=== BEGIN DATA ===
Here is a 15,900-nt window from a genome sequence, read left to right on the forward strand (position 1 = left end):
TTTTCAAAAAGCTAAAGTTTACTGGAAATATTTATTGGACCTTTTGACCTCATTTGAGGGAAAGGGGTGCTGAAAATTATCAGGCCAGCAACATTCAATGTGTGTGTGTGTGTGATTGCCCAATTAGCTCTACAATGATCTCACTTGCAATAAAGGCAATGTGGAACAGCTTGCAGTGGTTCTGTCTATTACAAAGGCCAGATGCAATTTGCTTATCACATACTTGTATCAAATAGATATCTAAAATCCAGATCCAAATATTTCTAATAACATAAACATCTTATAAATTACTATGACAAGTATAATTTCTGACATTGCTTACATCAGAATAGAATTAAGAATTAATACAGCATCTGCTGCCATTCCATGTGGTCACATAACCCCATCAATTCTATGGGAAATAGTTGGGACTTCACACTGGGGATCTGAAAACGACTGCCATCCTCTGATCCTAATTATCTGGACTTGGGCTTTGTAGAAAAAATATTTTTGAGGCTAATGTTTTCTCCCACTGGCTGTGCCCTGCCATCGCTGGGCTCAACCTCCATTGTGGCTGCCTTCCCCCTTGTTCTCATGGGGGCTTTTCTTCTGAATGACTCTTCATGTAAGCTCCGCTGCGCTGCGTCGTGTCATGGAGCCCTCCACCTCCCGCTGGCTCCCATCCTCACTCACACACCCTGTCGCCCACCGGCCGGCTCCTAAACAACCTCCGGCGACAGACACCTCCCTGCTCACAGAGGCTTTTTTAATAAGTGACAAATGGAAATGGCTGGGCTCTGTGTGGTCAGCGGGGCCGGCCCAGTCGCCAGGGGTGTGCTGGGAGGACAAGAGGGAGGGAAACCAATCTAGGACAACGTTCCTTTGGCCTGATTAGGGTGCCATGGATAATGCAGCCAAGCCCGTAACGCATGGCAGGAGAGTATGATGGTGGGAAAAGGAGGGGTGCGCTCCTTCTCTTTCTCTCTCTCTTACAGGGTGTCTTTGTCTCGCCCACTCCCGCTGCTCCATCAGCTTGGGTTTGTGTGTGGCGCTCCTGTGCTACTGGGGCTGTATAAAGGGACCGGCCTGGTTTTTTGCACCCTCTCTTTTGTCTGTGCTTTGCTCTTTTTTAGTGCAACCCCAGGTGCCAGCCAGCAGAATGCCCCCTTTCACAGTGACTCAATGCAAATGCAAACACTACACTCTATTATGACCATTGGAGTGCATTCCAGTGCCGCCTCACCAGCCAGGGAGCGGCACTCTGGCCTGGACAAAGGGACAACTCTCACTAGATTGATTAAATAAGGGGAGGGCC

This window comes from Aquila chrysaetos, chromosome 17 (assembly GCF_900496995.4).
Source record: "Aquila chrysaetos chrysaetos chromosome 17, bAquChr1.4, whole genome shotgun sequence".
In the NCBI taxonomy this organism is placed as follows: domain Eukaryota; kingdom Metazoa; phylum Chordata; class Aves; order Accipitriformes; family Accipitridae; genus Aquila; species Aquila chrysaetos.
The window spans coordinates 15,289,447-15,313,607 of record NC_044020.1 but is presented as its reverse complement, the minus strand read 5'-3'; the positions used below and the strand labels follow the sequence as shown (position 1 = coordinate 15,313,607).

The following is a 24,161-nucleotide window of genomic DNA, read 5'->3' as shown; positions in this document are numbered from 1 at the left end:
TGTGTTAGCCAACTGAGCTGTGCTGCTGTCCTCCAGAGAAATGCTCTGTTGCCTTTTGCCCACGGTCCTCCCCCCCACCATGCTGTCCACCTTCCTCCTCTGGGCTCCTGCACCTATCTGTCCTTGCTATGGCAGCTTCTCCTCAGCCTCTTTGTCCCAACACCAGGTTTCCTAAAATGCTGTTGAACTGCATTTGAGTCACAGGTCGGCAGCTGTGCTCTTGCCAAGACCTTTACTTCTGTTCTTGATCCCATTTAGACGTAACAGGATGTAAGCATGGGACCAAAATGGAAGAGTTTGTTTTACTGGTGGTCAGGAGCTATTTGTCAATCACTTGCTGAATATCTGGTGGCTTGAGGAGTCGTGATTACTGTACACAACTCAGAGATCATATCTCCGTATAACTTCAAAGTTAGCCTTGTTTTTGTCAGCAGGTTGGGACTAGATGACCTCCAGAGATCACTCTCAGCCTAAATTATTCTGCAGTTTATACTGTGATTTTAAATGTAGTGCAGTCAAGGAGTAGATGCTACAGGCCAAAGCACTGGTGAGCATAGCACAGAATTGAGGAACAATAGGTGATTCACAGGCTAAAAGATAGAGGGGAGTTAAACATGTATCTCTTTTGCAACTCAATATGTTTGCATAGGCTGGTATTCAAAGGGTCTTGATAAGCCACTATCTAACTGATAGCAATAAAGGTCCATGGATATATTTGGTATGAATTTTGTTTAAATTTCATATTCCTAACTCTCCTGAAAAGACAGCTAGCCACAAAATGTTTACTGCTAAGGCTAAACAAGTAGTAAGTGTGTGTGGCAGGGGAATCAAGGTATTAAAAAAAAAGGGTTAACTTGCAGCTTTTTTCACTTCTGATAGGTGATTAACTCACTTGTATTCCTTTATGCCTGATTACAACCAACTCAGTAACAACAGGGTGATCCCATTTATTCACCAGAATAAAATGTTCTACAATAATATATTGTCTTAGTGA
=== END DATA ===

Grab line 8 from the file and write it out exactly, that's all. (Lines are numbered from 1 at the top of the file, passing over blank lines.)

TGTGTTAGCCAACTGAGCTGTGCTGCTGTCCTCCAGAGAAATGCTCTGTTGCCTTTTGCCCACGGTCCTCCCCCCCACCATGCTGTCCACCTTCCTCCTCTGGGCTCCTGCACCTATCTGTCCTTGCTATGGCAGCTTCTCCTCAGCCTCTTTGTCCCAACACCAGGTTTCCTAAAATGCTGTTGAACTGCATTTGAGTCACAGGTCGGCAGCTGTGCTCTTGCCAAGACCTTTACTTCTGTTCTTGATCCCATTTAGACGTAACAGGATGTAAGCATGGGACCAAAATGGAAGAGTTTGTTTTACTGGTGGTCAGGAGCTATTTGTCAATCACTTGCTGAATATCTGGTGGCTTGAGGAGTCGTGATTACTGTACACAACTCAGAGATCATATCTCCGTATAACTTCAAAGTTAGCCTTGTTTTTGTCAGCAGGTTGGGACTAGATGACCTCCAGAGATCACTCTCAGCCTAAATTATTCTGCAGTTTATACTGTGATTTTAAATGTAGTGCAGTCAAGGAGTAGATGCTACAGGCCAAAGCACTGGTGAGCATAGCACAGAATTGAGGAACAATAGGTGATTCACAGGCTAAAAGATAGAGGGGAGTTAAACATGTATCTCTTTTGCAACTCAATATGTTTGCATAGGCTGGTATTCAAAGGGTCTTGATAAGCCACTATCTAACTGATAGCAATAAAGGTCCATGGATATATTTGGTATGAATTTTGTTTAAATTTCATATTCCTAACTCTCCTGAAAAGACAGCTAGCCACAAAATGTTTACTGCTAAGGCTAAACAAGTAGTAAGTGTGTGTGGCAGGGGAATCAAGGTATTAAAAAAAAAGGGTTAACTTGCAGCTTTTTTCACTTCTGATAGGTGATTAACTCACTTGTATTCCTTTATGCCTGATTACAACCAACTCAGTAACAACAGGGTGATCCCATTTATTCACCAGAATAAAATGTTCTACAATAATATATTGTCTTAGTGA